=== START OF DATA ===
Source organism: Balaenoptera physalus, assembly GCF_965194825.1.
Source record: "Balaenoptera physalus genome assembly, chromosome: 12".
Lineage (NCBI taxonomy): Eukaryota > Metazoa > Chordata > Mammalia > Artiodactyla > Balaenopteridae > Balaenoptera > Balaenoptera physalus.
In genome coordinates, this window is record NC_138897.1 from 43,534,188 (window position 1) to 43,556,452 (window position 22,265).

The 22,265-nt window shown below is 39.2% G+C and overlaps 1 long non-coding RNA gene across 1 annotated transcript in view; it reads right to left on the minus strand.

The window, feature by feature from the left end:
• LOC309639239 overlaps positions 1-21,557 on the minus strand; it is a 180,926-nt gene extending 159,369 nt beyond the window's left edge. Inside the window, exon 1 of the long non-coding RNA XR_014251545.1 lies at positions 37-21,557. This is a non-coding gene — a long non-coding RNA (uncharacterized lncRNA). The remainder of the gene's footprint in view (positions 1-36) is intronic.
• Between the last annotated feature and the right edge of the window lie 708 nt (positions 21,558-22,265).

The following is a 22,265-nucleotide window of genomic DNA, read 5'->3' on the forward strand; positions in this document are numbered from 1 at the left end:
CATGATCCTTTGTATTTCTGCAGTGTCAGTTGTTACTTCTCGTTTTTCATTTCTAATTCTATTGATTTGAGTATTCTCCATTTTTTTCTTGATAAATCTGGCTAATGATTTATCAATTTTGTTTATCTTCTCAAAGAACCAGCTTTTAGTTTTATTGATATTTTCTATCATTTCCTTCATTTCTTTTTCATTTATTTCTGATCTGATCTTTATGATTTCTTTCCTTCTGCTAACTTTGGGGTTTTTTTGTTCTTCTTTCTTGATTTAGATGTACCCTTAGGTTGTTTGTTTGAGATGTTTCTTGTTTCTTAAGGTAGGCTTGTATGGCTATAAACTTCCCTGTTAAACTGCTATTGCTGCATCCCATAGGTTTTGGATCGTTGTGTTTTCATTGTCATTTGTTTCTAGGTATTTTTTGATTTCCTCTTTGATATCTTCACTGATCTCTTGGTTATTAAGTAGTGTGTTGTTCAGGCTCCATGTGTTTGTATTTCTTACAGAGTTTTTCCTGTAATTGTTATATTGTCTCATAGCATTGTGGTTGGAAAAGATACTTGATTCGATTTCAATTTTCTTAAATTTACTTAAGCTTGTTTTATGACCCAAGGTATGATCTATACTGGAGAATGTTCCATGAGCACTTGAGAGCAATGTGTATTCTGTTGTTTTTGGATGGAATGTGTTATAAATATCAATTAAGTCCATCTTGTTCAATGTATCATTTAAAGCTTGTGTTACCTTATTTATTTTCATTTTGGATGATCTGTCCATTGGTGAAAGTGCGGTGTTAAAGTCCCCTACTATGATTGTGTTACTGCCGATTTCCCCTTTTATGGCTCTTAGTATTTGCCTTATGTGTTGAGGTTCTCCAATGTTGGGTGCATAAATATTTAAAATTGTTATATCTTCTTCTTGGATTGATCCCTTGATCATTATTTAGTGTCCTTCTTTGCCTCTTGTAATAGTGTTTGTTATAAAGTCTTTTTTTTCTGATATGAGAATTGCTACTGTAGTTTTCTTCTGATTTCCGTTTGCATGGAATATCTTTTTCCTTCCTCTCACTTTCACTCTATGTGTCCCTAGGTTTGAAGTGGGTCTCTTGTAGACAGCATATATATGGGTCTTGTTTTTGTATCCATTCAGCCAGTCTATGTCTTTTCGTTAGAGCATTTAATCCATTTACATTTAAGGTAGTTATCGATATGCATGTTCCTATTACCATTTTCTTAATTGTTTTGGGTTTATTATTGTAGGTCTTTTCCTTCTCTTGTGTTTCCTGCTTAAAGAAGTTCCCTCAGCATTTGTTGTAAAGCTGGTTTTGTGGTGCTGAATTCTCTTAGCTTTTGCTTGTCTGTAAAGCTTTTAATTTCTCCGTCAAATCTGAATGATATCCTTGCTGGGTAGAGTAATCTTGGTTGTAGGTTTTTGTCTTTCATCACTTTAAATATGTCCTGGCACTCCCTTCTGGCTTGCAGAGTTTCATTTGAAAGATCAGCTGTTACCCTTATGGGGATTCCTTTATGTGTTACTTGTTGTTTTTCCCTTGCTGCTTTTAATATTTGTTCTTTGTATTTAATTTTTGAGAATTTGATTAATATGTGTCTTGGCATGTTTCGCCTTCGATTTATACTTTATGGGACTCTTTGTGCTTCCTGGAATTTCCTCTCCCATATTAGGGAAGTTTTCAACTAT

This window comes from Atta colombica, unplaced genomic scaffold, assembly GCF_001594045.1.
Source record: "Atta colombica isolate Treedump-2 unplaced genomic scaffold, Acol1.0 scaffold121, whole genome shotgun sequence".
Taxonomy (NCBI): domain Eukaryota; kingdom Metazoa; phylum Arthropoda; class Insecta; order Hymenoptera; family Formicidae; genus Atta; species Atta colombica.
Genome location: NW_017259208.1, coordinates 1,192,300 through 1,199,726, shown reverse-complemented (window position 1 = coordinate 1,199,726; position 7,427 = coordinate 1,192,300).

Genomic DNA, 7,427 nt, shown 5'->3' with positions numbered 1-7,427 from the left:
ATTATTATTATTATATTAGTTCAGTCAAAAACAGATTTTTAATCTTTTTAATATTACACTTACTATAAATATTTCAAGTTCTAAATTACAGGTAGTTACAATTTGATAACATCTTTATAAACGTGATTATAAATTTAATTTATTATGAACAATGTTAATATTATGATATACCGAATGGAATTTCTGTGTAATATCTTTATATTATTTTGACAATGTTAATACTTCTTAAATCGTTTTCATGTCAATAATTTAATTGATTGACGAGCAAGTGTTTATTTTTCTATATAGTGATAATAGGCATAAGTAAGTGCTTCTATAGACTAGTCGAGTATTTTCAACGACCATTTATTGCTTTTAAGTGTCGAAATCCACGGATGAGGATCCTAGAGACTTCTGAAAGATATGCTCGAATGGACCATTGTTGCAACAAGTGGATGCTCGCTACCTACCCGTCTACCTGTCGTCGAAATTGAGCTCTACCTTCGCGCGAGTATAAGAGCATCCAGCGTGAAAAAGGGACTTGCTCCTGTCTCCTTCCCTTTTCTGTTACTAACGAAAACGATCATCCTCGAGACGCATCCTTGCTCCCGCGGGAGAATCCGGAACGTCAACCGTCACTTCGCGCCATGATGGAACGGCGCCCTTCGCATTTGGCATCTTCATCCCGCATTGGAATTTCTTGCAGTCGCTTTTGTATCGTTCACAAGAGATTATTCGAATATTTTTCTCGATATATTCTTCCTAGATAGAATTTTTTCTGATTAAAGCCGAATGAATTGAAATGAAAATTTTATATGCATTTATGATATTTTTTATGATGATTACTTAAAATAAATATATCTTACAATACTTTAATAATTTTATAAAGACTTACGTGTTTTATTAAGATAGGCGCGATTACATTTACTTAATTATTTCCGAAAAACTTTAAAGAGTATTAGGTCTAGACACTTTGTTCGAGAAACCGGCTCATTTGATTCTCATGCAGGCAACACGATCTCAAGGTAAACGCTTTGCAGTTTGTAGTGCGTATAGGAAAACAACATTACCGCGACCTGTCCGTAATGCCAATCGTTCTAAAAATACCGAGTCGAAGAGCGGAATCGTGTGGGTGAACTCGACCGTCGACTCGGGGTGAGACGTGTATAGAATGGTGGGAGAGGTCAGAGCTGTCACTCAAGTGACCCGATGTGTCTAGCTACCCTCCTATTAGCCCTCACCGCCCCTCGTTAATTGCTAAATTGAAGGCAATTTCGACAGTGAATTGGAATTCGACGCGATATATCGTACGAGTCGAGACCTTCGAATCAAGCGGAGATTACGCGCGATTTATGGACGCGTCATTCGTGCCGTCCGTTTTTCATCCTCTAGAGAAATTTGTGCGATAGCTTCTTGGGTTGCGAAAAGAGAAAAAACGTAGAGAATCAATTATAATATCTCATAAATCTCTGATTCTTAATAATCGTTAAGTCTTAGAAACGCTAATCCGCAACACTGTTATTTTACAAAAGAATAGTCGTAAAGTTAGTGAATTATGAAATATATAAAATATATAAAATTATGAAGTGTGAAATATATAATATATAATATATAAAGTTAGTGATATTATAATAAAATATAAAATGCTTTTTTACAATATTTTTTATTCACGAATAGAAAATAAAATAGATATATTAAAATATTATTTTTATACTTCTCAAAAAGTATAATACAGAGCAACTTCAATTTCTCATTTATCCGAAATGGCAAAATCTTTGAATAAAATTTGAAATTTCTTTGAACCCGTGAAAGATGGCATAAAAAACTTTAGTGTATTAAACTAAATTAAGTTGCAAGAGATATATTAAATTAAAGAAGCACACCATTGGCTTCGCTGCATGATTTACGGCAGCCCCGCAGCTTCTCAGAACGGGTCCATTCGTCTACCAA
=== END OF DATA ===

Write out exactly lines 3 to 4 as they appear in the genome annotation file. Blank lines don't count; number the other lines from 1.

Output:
Lineage (NCBI taxonomy): Eukaryota > Metazoa > Chordata > Mammalia > Artiodactyla > Balaenopteridae > Balaenoptera > Balaenoptera physalus.
In genome coordinates, this window is record NC_138897.1 from 43,534,188 (window position 1) to 43,556,452 (window position 22,265).